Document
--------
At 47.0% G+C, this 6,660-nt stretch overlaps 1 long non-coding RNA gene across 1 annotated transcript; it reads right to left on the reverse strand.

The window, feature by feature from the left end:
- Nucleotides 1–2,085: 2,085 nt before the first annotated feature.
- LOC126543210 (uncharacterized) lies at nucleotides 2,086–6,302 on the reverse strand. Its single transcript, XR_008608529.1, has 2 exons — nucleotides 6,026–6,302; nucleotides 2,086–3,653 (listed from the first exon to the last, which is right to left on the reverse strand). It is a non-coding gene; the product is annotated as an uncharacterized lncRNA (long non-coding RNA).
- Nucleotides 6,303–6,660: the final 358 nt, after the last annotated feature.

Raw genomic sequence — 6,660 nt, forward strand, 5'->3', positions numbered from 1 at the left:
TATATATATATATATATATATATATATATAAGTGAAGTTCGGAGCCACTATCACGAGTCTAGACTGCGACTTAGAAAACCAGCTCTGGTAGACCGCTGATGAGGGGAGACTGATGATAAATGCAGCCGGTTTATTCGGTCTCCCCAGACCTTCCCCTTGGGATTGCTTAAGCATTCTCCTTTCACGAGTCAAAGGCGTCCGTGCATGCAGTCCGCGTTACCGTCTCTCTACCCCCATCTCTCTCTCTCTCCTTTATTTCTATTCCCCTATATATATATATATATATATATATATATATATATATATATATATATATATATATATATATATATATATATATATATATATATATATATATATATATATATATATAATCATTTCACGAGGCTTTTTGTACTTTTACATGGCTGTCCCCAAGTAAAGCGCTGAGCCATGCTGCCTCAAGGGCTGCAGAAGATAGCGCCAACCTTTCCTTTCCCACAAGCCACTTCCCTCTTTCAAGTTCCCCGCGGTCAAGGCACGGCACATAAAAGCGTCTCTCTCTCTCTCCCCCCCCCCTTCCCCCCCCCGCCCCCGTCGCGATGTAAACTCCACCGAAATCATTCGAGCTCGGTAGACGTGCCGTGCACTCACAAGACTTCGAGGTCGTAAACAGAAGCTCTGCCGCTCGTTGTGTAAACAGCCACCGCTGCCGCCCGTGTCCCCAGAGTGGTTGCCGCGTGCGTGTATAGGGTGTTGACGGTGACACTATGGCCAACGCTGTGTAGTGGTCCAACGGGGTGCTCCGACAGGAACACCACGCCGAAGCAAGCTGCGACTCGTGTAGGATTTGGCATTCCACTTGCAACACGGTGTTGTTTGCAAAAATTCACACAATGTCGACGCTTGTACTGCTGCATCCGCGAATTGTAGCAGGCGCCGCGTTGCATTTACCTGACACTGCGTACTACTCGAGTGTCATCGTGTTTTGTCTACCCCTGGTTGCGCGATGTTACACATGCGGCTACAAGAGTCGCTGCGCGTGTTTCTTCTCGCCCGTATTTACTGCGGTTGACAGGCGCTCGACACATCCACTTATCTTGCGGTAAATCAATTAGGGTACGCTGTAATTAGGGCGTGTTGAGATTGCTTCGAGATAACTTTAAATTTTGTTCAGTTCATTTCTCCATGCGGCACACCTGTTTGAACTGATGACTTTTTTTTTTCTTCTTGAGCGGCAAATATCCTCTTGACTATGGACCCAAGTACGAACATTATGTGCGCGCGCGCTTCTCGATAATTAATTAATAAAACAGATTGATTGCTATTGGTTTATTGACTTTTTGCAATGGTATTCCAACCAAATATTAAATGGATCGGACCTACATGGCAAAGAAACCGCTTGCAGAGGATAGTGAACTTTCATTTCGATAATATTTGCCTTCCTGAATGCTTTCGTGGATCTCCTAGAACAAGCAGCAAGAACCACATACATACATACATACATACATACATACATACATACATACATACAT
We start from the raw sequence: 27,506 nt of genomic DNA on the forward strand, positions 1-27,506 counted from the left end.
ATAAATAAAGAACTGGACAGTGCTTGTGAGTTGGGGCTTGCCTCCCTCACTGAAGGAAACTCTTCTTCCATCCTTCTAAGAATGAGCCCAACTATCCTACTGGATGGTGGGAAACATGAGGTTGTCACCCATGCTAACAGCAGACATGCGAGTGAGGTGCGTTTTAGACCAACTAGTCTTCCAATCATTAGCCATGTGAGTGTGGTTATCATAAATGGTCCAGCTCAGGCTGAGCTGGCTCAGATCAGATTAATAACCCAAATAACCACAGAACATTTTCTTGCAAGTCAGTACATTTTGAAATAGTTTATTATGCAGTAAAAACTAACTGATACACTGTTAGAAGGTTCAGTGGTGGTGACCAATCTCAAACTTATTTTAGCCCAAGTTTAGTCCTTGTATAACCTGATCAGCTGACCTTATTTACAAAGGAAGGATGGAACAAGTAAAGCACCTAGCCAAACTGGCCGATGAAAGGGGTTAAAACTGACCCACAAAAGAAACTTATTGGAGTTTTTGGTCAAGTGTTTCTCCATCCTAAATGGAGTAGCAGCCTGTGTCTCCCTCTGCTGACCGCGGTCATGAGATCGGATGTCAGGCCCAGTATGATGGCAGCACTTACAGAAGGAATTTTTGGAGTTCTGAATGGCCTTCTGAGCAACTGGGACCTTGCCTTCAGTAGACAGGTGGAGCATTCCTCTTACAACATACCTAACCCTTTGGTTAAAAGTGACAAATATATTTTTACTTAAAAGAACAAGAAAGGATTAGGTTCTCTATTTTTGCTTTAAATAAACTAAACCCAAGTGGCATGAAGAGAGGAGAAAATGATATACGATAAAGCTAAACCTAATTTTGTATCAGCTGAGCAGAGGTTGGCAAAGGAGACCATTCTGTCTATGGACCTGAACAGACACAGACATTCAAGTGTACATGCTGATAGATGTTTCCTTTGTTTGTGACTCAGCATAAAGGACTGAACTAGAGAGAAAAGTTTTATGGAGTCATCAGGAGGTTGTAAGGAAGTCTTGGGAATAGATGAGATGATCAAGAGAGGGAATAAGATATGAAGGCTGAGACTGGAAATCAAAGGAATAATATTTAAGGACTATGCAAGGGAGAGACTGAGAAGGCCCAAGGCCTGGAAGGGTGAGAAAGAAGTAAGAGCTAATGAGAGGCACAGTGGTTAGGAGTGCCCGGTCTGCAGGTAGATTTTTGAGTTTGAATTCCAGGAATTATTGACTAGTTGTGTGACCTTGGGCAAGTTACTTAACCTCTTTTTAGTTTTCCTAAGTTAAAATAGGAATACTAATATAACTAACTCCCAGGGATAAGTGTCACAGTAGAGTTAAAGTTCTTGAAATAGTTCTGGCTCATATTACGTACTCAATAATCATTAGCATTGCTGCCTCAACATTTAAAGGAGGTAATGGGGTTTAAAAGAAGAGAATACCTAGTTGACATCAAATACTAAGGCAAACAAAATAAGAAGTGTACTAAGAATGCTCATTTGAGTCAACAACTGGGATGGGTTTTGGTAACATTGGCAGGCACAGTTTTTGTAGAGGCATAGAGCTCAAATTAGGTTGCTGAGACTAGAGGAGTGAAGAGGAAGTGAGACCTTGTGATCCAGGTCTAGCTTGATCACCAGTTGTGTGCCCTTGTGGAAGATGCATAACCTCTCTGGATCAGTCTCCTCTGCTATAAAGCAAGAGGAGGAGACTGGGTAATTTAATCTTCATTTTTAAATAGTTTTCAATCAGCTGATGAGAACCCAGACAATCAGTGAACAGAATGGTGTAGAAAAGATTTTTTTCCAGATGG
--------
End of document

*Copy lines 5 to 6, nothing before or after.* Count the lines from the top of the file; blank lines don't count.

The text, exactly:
- Nucleotides 6,303–6,660: the final 358 nt, after the last annotated feature.

Raw genomic sequence — 6,660 nt, forward strand, 5'->3', positions numbered from 1 at the left: